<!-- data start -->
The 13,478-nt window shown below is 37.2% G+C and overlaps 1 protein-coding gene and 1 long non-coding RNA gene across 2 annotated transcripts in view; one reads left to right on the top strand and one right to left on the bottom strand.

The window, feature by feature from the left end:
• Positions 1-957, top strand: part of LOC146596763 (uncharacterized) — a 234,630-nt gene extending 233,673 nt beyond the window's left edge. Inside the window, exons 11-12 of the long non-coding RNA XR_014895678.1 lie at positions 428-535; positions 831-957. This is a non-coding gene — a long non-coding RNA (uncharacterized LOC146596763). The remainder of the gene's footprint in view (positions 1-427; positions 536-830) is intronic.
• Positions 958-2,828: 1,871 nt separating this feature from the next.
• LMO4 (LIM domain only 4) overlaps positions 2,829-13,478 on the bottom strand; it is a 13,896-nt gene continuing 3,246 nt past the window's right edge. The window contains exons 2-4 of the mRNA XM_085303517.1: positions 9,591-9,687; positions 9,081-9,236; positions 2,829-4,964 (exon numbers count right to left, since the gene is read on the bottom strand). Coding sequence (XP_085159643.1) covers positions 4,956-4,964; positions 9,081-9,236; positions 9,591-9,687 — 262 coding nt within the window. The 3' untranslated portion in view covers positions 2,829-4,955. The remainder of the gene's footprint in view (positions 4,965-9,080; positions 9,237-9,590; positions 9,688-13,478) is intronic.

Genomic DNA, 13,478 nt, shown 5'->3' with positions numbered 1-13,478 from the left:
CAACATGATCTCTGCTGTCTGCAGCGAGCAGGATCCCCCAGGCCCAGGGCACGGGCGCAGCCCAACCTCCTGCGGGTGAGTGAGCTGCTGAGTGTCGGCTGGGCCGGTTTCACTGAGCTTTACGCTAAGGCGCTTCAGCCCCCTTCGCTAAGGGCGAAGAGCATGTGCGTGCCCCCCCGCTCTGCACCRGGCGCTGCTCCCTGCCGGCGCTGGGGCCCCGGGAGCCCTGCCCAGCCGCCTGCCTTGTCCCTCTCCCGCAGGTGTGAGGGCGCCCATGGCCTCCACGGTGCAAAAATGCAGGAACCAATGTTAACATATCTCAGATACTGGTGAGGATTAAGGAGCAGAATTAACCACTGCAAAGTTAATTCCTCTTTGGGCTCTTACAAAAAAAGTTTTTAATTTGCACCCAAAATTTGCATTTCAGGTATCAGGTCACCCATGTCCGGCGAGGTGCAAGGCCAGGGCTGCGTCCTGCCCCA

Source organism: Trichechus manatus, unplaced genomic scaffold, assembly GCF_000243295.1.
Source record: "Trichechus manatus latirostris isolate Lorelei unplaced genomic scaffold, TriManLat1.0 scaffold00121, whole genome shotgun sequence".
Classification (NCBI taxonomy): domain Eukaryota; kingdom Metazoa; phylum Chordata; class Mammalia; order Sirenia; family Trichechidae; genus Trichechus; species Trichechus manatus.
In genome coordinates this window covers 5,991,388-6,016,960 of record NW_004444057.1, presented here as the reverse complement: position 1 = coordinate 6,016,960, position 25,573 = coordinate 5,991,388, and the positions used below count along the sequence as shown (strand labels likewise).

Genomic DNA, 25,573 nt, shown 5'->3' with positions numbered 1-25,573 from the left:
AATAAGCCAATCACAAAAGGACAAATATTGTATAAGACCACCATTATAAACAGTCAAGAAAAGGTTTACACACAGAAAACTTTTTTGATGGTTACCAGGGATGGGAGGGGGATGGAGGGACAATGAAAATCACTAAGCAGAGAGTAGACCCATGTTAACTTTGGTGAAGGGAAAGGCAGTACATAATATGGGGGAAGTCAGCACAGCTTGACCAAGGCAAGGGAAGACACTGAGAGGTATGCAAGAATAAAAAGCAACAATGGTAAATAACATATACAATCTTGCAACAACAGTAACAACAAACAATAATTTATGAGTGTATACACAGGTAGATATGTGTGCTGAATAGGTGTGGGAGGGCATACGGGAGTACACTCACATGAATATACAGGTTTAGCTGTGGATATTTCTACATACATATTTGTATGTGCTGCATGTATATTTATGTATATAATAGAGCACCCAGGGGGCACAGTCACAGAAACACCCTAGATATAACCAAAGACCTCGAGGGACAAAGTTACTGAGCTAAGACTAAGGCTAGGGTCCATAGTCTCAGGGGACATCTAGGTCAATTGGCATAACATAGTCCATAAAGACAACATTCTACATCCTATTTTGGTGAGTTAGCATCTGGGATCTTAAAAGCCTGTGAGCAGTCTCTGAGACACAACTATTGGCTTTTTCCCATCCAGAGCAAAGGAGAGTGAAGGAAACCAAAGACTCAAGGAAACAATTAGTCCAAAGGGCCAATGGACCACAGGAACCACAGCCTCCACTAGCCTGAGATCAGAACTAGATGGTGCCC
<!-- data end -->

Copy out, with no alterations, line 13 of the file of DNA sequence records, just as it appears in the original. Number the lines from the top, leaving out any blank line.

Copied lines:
AATAAGCCAATCACAAAAGGACAAATATTGTATAAGACCACCATTATAAACAGTCAAGAAAAGGTTTACACACAGAAAACTTTTTTGATGGTTACCAGGGATGGGAGGGGGATGGAGGGACAATGAAAATCACTAAGCAGAGAGTAGACCCATGTTAACTTTGGTGAAGGGAAAGGCAGTACATAATATGGGGGAAGTCAGCACAGCTTGACCAAGGCAAGGGAAGACACTGAGAGGTATGCAAGAATAAAAAGCAACAATGGTAAATAACATATACAATCTTGCAACAACAGTAACAACAAACAATAATTTATGAGTGTATACACAGGTAGATATGTGTGCTGAATAGGTGTGGGAGGGCATACGGGAGTACACTCACATGAATATACAGGTTTAGCTGTGGATATTTCTACATACATATTTGTATGTGCTGCATGTATATTTATGTATATAATAGAGCACCCAGGGGGCACAGTCACAGAAACACCCTAGATATAACCAAAGACCTCGAGGGACAAAGTTACTGAGCTAAGACTAAGGCTAGGGTCCATAGTCTCAGGGGACATCTAGGTCAATTGGCATAACATAGTCCATAAAGACAACATTCTACATCCTATTTTGGTGAGTTAGCATCTGGGATCTTAAAAGCCTGTGAGCAGTCTCTGAGACACAACTATTGGCTTTTTCCCATCCAGAGCAAAGGAGAGTGAAGGAAACCAAAGACTCAAGGAAACAATTAGTCCAAAGGGCCAATGGACCACAGGAACCACAGCCTCCACTAGCCTGAGATCAGAACTAGATGGTGCCC